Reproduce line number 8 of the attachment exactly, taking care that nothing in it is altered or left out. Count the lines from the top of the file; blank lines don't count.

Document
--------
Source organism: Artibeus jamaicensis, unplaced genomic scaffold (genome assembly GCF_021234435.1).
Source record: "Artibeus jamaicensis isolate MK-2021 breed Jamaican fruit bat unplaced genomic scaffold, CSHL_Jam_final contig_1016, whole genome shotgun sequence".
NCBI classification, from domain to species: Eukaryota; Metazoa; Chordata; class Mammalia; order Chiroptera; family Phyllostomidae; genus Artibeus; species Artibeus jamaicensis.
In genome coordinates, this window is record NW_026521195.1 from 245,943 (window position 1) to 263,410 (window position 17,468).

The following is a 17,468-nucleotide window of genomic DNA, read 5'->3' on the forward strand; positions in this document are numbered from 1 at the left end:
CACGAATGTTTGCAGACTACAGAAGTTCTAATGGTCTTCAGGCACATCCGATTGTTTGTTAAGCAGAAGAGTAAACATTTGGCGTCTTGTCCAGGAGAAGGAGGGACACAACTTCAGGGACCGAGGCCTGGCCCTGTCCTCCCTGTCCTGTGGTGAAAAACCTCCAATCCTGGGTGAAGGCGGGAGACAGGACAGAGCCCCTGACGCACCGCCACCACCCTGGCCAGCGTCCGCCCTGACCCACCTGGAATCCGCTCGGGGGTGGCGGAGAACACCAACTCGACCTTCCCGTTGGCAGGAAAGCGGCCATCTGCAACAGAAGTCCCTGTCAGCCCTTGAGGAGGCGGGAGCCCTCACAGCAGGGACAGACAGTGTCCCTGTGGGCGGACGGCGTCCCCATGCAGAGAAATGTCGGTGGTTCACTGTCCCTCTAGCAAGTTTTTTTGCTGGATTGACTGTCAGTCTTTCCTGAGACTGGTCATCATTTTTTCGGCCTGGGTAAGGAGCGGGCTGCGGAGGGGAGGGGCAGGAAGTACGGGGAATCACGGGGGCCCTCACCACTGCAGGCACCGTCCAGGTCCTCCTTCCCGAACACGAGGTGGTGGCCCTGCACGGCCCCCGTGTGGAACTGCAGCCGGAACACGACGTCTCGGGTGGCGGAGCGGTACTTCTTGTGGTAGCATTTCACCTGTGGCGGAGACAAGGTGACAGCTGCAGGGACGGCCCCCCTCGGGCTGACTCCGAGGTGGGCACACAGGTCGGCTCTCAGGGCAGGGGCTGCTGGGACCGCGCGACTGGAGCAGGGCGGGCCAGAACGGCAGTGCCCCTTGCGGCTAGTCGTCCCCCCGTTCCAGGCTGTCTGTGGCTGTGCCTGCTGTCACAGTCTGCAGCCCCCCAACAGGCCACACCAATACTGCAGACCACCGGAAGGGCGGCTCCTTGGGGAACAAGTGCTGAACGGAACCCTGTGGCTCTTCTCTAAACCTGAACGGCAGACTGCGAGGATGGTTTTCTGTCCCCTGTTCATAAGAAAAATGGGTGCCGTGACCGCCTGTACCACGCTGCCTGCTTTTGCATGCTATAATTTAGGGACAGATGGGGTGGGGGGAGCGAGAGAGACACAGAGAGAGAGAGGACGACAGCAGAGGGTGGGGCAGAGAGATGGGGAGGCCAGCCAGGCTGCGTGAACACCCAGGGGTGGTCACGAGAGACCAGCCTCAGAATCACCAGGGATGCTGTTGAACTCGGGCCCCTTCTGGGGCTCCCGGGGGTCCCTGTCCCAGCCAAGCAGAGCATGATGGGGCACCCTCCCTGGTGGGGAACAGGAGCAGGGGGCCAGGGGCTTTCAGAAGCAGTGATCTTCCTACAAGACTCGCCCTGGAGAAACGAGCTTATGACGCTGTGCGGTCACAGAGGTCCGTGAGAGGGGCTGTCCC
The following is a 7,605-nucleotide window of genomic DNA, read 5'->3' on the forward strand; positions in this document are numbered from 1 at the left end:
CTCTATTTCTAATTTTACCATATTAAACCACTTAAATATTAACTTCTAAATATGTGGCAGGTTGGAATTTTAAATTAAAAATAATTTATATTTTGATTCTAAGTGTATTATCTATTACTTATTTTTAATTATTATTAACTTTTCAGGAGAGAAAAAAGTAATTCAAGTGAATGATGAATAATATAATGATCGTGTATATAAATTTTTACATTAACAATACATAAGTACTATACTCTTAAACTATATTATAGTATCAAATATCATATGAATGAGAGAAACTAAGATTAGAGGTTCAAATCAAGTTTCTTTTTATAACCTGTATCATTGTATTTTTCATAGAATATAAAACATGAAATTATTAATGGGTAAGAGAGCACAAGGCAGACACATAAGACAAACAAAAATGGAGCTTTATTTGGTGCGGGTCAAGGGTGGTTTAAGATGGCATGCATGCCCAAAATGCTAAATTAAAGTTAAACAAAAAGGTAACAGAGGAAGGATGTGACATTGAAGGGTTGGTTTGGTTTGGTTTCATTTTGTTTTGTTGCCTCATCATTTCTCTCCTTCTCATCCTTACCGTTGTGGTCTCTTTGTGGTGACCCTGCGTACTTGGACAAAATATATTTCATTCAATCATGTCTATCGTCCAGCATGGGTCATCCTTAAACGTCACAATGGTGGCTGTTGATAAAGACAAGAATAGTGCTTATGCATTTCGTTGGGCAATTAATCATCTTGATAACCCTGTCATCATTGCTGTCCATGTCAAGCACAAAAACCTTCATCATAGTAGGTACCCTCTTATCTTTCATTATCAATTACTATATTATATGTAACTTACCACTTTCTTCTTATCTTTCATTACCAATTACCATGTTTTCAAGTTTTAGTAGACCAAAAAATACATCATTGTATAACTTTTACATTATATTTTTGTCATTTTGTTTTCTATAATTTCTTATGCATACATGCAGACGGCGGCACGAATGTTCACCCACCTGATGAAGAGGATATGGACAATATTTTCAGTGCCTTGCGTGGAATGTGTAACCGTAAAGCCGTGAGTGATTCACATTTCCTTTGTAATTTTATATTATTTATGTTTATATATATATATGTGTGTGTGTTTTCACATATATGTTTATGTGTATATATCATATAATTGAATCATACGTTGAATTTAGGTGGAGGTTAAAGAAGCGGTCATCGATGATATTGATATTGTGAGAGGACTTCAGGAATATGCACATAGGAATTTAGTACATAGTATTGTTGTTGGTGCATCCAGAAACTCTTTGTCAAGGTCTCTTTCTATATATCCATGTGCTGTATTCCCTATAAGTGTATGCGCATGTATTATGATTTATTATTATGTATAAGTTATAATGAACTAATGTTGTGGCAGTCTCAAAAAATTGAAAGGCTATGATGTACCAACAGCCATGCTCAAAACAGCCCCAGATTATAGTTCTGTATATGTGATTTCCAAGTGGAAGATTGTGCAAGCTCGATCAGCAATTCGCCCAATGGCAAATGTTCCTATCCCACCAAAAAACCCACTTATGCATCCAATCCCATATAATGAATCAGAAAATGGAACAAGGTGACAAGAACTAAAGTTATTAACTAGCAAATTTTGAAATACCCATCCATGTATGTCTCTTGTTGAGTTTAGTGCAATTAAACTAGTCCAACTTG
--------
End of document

CTCTATTTCTAATTTTACCATATTAAACCACTTAAATATTAACTTCTAAATATGTGGCAGGTTGGAATTTTAAATTAAAAATAATTTATATTTTGATTCTAAGTGTATTATCTATTACTTATTTTTAATTATTATTAACTTTTCAGGAGAGAAAAAAGTAATTCAAGTGAATGATGAATAATATAATGATCGTGTATATAAATTTTTACATTAACAATACATAAGTACTATACTCTTAAACTATATTATAGTATCAAATATCATATGAATGAGAGAAACTAAGATTAGAGGTTCAAATCAAGTTTCTTTTTATAACCTGTATCATTGTATTTTTCATAGAATATAAAACATGAAATTATTAATGGGTAAGAGAGCACAAGGCAGACACATAAGACAAACAAAAATGGAGCTTTATTTGGTGCGGGTCAAGGGTGGTTTAAGATGGCATGCATGCCCAAAATGCTAAATTAAAGTTAAACAAAAAGGTAACAGAGGAAGGATGTGACATTGAAGGGTTGGTTTGGTTTGGTTTCATTTTGTTTTGTTGCCTCATCATTTCTCTCCTTCTCATCCTTACCGTTGTGGTCTCTTTGTGGTGACCCTGCGTACTTGGACAAAATATATTTCATTCAATCATGTCTATCGTCCAGCATGGGTCATCCTTAAACGTCACAATGGTGGCTGTTGATAAAGACAAGAATAGTGCTTATGCATTTCGTTGGGCAATTAATCATCTTGATAACCCTGTCATCATTGCTGTCCATGTCAAGCACAAAAACCTTCATCATAGTAGGTACCCTCTTATCTTTCATTATCAATTACTATATTATATGTAACTTACCACTTTCTTCTTATCTTTCATTACCAATTACCATGTTTTCAAGTTTTAGTAGACCAAAAAATACATCATTGTATAACTTTTACATTATATTTTTGTCATTTTGTTTTCTATAATTTCTTATGCATACATGCAGACGGCGGCACGAATGTTCACCCACCTGATGAAGAGGATATGGACAATATTTTCAGTGCCTTGCGTGGAATGTGTAACCGTAAAGCCGTGAGTGATTCACATTTCCTTTGTAATTTTATATTATTTATGTTTATATATATATATGTGTGTGTGTTTTCACATATATGTTTATGTGTATATATCATATAATTGAATCATACGTTGAATTTAGGTGGAGGTTAAAGAAGCGGTCATCGATGATATTGATATTGTGAGAGGACTTCAGGAATATGCACATAGGAATTTAGTACATAGTATTGTTGTTGGTGCATCCAGAAACTCTTTGTCAAGGTCTCTTTCTATATATCCATGTGCTGTATTCCCTATAAGTGTATGCGCATGTATTATGATTTATTATTATGTATAAGTTATAATGAACTAATGTTGTGGCAGTCTCAAAAAATTGAAAGGCTATGATGTACCAACAGCCATGCTCAAAACAGCCCCAGATTATAGTTCTGTATATGTGATTTCCAAGTGGAAGATTGTGCAAGCTCGATCAGCAATTCGCCCAATGGCAAATGTTCCTATCCCACCAAAAAACCCACTTATGCATCCAATCCCATATAATGAATCAGAAAATGGAACAAGGTGACAAGAACTAAAGTTATTAACTAGCAAATTTTGAAATACCCATCCATGTATGTCTCTTGTTGAGTTTAGTGCAATTAAACTAGTCCAACTTG